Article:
Since the start of the pandemic, COVID-19 has fundamentally changed the ways people socialize, shop, work, go to school, and more—and the Centers for Disease Control and Prevention (CDC) says that activities like these are safer if you’ve been vaccinated.
That’s why as we head into 2022, the number of places that require proof of vaccination against the coronavirus is growing. From universities and grade schools to restaurants and biotech companies, many organizations are already requiring proof by showing a CDC-approved COVID-19 vaccination record card, which tracks which vaccine you were given as well as the date and the location where it was administered. However, since these cards contain sensitive personal data, many organizations are looking for resources on what they need to consider before collecting such private information.
We’re sharing the top three reasons why organizations need to protect personal information if they plan on requiring vaccination cards.
According to the CDC, the Health Insurance Portability and Accountability Act of 1996 (HIPAA) is a “federal law that required the creation of national standards to protect sensitive patient health information from being disclosed without the patient’s consent or knowledge.” The types of individuals and organizations that are subject to HIPAA include healthcare providers, health plans, healthcare clearinghouses, and business associates.
Late in 2021, a former NY hospital employee was charged with violating the protected health information (PHI) of 13,000 patients. The employee was improperly accessing electronic medical records without role-based authorization. This is one of many instances where violations occurred last year, compromising patient privacy.
Because of HIPAA requirements, however, there has been some confusion about whether the HIPAA Privacy Rule prohibits businesses or individuals from asking whether their customers or clients have received a COVID-19 vaccine. And for good reason: criminal violations of HIPAA can lead to substantial fines. However, the U.S. Department of Health & Human Services has clarified that the HIPAA Privacy Rule does not “regulate the ability of covered entities and business associates to request information from patients or visitors. Rather, the Privacy Rule regulates how and when covered entities and businesses associates are permitted to use and disclose protected health information (PHI) (e.g., PHI about whether an individual has received a COVID-19 vaccine) that covered entities and business associates create, receive, maintain, or transmit.”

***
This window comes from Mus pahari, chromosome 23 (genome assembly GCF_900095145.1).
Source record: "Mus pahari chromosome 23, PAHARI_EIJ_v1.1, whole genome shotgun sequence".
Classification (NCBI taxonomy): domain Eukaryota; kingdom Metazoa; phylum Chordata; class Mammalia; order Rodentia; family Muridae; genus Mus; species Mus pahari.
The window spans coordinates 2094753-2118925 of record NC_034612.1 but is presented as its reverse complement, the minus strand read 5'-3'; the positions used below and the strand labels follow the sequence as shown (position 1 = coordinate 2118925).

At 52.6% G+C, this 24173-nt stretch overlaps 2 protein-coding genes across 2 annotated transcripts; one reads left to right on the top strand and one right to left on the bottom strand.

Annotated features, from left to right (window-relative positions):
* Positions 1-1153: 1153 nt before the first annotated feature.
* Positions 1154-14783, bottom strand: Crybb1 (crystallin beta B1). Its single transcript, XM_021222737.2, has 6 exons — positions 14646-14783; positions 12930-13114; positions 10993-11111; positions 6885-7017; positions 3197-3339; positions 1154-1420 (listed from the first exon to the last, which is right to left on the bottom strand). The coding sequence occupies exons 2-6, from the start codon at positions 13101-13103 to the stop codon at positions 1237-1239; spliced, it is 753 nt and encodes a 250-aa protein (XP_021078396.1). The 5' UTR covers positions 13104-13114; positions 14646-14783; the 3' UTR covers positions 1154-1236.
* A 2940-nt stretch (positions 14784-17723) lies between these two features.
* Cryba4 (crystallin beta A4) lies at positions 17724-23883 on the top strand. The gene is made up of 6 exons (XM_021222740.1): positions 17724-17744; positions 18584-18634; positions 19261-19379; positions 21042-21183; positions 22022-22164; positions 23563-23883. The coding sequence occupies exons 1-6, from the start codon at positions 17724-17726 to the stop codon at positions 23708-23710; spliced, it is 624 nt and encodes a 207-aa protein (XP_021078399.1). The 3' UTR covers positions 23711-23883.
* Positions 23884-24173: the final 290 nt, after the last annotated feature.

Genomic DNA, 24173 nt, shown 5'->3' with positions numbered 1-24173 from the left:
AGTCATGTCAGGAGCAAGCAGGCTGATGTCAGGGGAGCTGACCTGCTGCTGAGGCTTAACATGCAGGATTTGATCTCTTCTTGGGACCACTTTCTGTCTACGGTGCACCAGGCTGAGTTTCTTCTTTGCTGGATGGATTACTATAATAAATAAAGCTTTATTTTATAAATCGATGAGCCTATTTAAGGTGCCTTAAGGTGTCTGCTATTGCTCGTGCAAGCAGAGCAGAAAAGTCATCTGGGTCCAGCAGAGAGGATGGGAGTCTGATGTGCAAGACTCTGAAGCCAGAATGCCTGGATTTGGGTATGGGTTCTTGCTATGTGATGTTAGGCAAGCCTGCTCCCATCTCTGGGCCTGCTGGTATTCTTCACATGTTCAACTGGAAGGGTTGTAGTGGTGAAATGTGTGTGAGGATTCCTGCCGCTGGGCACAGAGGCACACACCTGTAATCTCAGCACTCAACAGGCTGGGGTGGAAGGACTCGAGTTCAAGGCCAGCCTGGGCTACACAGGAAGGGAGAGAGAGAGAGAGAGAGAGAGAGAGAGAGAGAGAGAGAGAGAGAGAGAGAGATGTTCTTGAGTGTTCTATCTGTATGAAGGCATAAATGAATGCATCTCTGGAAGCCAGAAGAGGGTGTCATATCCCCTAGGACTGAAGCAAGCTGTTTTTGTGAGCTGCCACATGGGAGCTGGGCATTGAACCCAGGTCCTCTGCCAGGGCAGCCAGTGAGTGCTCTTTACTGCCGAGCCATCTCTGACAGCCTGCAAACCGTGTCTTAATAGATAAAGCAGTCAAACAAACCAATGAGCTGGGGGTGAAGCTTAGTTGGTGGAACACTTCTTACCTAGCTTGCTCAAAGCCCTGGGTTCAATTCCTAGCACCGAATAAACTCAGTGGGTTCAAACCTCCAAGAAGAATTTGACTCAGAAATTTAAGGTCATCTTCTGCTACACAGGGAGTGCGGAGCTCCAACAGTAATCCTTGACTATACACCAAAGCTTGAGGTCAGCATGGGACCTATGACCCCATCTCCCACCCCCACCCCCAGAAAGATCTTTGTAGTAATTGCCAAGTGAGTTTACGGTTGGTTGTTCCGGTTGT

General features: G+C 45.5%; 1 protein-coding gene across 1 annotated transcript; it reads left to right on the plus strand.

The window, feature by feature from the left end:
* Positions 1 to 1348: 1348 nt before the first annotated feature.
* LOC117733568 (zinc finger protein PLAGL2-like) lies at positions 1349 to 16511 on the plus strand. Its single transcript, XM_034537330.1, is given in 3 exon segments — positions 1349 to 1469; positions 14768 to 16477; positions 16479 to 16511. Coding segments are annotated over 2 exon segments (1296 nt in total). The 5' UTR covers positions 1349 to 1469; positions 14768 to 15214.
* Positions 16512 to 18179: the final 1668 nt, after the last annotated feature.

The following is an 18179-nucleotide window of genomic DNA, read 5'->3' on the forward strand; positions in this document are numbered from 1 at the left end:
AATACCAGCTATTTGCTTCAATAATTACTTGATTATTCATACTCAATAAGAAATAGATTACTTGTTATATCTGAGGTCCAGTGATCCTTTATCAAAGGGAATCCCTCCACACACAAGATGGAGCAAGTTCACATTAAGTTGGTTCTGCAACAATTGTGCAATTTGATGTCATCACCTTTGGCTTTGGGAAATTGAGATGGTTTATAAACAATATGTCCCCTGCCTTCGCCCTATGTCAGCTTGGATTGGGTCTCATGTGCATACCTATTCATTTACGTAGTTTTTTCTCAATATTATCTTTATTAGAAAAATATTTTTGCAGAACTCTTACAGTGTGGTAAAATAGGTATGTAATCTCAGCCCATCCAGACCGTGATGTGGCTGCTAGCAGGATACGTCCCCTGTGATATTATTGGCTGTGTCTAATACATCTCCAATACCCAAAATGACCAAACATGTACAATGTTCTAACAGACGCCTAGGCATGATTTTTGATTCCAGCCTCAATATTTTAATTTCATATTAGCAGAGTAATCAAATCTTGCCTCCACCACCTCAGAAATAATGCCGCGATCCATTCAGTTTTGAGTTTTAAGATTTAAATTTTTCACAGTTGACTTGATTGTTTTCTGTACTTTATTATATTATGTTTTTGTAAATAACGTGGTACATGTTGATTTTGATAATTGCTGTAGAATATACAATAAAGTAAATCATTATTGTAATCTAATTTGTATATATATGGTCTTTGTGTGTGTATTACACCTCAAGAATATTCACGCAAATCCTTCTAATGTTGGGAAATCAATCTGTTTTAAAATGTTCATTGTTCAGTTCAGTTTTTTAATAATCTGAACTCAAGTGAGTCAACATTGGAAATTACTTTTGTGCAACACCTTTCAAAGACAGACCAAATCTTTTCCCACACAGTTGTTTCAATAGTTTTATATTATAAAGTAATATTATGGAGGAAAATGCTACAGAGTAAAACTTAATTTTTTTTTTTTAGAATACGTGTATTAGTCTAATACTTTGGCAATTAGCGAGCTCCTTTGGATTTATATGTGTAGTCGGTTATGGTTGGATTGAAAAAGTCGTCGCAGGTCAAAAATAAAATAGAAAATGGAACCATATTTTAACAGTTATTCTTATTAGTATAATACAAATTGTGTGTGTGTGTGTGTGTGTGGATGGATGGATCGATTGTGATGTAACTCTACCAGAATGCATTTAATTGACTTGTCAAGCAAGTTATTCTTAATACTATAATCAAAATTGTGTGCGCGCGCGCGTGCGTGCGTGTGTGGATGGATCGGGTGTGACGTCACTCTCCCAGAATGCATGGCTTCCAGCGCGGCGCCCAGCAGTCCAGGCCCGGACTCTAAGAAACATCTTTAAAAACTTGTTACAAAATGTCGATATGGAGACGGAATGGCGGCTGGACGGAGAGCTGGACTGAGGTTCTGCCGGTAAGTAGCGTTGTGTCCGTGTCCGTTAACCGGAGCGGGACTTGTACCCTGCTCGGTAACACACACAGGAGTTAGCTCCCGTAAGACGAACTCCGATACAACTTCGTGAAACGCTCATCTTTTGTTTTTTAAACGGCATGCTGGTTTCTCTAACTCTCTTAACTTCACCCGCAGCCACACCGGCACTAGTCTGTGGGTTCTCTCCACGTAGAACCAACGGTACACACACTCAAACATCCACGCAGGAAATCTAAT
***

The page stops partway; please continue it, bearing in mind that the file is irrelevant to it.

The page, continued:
This means that organizations who are requiring proof of vaccination need to be mindful about how they are receiving, storing, and transmitting any protected health information. For example, if you are a school administrator collecting the vaccination proof of teachers and students, are people submitting them simply via email? Are any photos or copies of vaccination cards stored confidentially?